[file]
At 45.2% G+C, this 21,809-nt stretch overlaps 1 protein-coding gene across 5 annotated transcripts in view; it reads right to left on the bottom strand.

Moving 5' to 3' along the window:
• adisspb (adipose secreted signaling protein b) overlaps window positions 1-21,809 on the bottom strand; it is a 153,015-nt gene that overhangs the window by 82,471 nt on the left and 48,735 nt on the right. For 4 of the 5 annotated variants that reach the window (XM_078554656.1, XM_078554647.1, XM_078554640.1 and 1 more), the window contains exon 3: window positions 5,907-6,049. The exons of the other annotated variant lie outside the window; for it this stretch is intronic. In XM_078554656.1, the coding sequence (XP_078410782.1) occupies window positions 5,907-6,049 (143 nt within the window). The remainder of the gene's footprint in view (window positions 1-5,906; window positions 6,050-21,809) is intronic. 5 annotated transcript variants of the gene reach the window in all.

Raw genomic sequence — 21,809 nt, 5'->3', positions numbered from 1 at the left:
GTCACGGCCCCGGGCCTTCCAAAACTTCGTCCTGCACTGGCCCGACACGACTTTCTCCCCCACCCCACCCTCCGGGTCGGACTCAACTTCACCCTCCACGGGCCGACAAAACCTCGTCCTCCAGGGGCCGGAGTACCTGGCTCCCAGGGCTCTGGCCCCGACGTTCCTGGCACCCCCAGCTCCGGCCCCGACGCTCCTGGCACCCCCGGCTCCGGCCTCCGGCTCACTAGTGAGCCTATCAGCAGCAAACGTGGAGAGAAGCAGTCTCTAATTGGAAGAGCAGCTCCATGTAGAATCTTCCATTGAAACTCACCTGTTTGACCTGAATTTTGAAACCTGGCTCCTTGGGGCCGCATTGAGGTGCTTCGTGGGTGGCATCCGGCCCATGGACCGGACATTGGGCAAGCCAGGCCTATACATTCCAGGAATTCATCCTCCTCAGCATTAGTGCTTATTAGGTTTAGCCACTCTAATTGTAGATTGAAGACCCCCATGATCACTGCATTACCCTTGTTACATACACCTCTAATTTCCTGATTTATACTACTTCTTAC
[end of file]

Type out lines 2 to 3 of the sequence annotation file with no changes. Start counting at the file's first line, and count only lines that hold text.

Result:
Moving 5' to 3' along the window:
• adisspb (adipose secreted signaling protein b) overlaps window positions 1-21,809 on the bottom strand; it is a 153,015-nt gene that overhangs the window by 82,471 nt on the left and 48,735 nt on the right. For 4 of the 5 annotated variants that reach the window (XM_078554656.1, XM_078554647.1, XM_078554640.1 and 1 more), the window contains exon 3: window positions 5,907-6,049. The exons of the other annotated variant lie outside the window; for it this stretch is intronic. In XM_078554656.1, the coding sequence (XP_078410782.1) occupies window positions 5,907-6,049 (143 nt within the window). The remainder of the gene's footprint in view (window positions 1-5,906; window positions 6,050-21,809) is intronic. 5 annotated transcript variants of the gene reach the window in all.